An all-out ban on public lands trapping throughout New Mexico known as the “Wildlife Conservation & Public Safety Act” inched closer Friday night when the Senate Judiciary Committee voted in favor, 5-1. But now, "time" is on trappers’ side.
SB32 now goes to the full Senate for approval. If the bill passes, it still must get through one or more House committees and a vote by the full House. With the Legislature scheduled to adjourn in just two weeks, that schedule will be tough to meet.
Opponents of SB32, including NMBHA, thought the bill might be dead because of the long time it took for Judiciary Committee Chairman Sen. Joseph Cervantes to schedule a hearing. But late Thursday afternoon the bill finally appeared on the committee’s calendar – 90 minutes before the deadline to sign up to testify. NMBHA and other opponents of the bill were unable to sign up and the committee refused to bend the rules.
Hopes rose when the hearing started and SB32, which was first on the schedule, was skipped over. The committee heard half a dozen other bills before it finally came back to SB32 around 6:30 p.m. Supporters of the ban had signed up in droves, but only half a dozen opponents were allowed to speak.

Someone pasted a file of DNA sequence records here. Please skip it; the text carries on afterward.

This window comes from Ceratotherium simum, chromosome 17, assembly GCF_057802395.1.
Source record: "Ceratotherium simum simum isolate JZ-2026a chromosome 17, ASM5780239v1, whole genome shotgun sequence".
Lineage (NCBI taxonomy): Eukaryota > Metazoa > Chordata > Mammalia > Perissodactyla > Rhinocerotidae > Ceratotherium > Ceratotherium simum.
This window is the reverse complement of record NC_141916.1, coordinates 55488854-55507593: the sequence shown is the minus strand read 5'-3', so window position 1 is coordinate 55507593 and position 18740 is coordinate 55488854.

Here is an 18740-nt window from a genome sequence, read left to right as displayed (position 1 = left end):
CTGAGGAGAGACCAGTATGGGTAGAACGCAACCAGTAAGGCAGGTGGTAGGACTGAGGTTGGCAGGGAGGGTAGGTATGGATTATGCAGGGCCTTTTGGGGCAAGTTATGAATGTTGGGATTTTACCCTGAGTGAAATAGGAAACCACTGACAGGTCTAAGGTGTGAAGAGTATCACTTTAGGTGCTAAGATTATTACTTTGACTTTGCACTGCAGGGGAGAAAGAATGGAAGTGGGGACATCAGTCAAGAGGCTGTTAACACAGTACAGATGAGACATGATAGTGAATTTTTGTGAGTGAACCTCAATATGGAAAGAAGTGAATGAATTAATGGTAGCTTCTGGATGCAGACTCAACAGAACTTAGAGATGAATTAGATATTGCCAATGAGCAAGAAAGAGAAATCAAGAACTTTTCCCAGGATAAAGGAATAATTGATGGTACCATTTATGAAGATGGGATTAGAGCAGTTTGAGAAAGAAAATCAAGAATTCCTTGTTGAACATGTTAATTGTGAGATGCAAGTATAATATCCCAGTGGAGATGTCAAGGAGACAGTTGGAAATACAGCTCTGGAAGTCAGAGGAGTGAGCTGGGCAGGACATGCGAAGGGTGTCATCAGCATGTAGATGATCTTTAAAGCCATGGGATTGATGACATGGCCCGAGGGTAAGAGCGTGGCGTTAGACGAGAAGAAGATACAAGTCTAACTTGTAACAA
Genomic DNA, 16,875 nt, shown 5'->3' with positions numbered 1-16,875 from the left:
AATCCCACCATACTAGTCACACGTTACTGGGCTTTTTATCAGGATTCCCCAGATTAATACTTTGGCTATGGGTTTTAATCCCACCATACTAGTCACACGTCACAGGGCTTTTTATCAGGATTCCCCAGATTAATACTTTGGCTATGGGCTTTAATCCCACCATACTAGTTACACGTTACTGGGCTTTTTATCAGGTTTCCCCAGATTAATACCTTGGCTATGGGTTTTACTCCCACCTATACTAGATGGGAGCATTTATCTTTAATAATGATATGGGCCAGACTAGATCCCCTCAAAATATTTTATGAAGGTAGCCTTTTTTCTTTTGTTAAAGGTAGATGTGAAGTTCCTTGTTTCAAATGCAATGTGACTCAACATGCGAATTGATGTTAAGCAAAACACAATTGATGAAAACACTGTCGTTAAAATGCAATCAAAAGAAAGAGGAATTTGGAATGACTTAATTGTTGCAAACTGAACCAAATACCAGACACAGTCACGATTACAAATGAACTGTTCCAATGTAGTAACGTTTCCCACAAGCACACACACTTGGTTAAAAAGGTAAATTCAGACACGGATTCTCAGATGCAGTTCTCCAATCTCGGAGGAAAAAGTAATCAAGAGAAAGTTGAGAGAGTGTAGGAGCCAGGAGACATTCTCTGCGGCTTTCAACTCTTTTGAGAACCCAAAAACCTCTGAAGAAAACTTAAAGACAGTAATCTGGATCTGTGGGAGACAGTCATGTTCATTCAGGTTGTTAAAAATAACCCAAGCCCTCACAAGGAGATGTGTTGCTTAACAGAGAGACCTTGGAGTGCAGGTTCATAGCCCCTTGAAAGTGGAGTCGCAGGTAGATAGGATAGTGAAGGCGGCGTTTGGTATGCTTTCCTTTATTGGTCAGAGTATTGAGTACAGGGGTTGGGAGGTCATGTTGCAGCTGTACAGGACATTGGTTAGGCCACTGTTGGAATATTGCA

Ty Jackson, representing the NM Conservation Officers Association, noted that trapping regulations changed last year “appear to be working” and asked that they be given time before banning trapping on all public lands.
None of the arguments appeared to sway the committee – even those from committee member Sen. Daniel Ivey-Soto, an Albuquerque Democrat and attorney. He argued that the state could not regulate trapping on federal lands, and tried unsuccessfully to amend it and remove certain federal lands from its jurisdiction. He also questioned the public policy goal of banning all New Mexicans from trapping on public lands, yet allowing enrolled members of a Native American tribe or pueblo from being allowed to trap on those same public lands for ceremonial purposes – a thorny issue that will confront conservation officers if the bill passes.
The committee brushed aside Ivey-Soto’s concerns and passed the bill nevertheless, with Ivey-Soto the only objection. None of the committee’s three Republicans were there for the final vote.
NMBHA will continue to oppose SB32 and encourages everyone to contact their own state senator! CLICK HERE TO TAKE ACTION
Ask them to leave wildlife management – including trapping – in the hands of professional wildlife managers and give the new rules time to reduce conflict on public lands.